Student or Learner
Please what do these expressions mean? Do they all mean the same, that is, "just" or "only"?
A few examples bellow:
"Nowadays as many as one in five cars on UK roads is a diesel."
"And I was doing as many as ten shows a week."
"Exactly, it's a matter of asking the right questions and giving away as little as we can. It's a game."
"FACT BOX KUONI Travel can offer trips to Singapore for as little as $599."
"In Tambov town there were reported to be as few as three Bolsheviks on the very eve of the October Revolution."
"Cholesterol measurement was done by as few as 27% of clinicians.".
Last edited by jctgf; 12-Apr-2008 at 18:14.
i found the sentence "Nowadays as many as one in five cars on UK roads is a diesel.".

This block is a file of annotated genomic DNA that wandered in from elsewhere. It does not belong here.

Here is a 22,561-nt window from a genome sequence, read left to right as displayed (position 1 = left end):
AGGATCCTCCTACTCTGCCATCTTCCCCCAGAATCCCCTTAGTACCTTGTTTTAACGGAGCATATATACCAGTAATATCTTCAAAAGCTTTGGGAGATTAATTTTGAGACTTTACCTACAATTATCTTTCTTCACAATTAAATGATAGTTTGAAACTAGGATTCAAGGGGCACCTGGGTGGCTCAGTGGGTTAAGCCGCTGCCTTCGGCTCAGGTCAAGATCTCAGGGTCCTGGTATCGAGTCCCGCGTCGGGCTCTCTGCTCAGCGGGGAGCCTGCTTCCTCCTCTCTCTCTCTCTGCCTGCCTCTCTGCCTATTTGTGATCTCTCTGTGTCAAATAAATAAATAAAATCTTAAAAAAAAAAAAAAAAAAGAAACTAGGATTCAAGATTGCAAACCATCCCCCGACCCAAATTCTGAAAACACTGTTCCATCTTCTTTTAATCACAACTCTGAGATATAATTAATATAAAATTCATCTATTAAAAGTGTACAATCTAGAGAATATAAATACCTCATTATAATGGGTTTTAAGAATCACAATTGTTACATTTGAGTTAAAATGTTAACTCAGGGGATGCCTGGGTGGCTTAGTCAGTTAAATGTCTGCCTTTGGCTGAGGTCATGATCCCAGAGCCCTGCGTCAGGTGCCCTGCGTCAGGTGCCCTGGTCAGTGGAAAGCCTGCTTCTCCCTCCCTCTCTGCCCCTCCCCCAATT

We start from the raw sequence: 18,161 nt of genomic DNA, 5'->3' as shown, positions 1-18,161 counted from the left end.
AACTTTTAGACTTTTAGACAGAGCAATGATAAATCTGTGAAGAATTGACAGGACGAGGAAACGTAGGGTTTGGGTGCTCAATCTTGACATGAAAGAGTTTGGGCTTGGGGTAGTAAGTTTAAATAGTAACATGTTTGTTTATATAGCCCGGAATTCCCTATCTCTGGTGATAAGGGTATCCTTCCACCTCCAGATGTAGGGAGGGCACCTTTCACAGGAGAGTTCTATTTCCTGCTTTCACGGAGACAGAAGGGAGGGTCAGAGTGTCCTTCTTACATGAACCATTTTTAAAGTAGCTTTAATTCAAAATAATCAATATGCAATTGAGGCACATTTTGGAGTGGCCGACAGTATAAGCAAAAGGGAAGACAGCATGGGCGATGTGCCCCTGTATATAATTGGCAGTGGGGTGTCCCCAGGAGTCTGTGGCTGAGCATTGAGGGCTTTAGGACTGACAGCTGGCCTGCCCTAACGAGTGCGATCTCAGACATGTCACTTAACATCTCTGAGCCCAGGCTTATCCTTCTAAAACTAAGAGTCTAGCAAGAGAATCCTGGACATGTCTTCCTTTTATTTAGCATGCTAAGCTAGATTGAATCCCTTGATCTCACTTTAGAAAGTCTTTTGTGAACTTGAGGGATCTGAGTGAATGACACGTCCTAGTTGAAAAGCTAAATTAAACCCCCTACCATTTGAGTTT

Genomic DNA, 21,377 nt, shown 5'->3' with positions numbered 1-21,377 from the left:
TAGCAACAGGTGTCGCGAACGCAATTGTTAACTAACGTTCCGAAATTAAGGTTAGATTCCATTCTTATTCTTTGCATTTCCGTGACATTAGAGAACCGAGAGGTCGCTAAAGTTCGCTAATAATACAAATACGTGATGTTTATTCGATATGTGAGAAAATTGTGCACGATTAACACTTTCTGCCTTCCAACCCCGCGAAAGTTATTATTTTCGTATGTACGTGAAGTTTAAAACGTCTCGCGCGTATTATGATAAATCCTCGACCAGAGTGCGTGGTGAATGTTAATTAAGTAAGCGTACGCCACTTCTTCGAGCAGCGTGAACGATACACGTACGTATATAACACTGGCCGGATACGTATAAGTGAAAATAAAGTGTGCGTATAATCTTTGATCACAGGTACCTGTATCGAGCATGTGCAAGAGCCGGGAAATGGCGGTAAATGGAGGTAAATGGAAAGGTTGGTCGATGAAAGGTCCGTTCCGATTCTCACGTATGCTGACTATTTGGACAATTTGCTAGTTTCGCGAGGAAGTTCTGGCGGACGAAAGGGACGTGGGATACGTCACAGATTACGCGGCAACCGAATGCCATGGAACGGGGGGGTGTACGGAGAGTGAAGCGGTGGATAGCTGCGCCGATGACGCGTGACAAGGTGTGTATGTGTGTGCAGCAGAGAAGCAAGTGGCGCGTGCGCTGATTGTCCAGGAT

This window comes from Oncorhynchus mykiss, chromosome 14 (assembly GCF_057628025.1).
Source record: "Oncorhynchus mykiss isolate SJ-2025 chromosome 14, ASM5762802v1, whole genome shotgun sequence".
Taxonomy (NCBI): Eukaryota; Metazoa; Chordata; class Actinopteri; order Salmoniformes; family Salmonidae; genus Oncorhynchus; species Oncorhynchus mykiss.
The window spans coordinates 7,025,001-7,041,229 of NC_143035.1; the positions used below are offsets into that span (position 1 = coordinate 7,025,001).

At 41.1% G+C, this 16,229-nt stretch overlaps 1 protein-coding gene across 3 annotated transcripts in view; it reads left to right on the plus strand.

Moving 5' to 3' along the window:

does "up to" replace "as many as" in this context? it sounds like "only", don't you think?
If the writer had written 'only' one in five, he would have been making a different point. He wants to emphasise that 20 percent of the cars on UK roads are diesel, and this is a lot. Had he written 'only' he would have been indicating that he thought 20 percent was a small amount.
I don't think we can replace 'as many as' with 'up to', but it is very difficult to explain to you why !
"Nowadays as many as (the surprisingly large number of) one in five cars on UK roads is a diesel." One in five is a surprisingly large number for the speaker in this context.
it seems that "the large number/amount of" would be a good explanation for "as many as", right?
what about "as few/little as"? would it mean "the small number/amount of"?
The surprisingly large number of 6 000 people may have been infected with the disease.
Cambridge Dictionaries Online - Cambridge University Press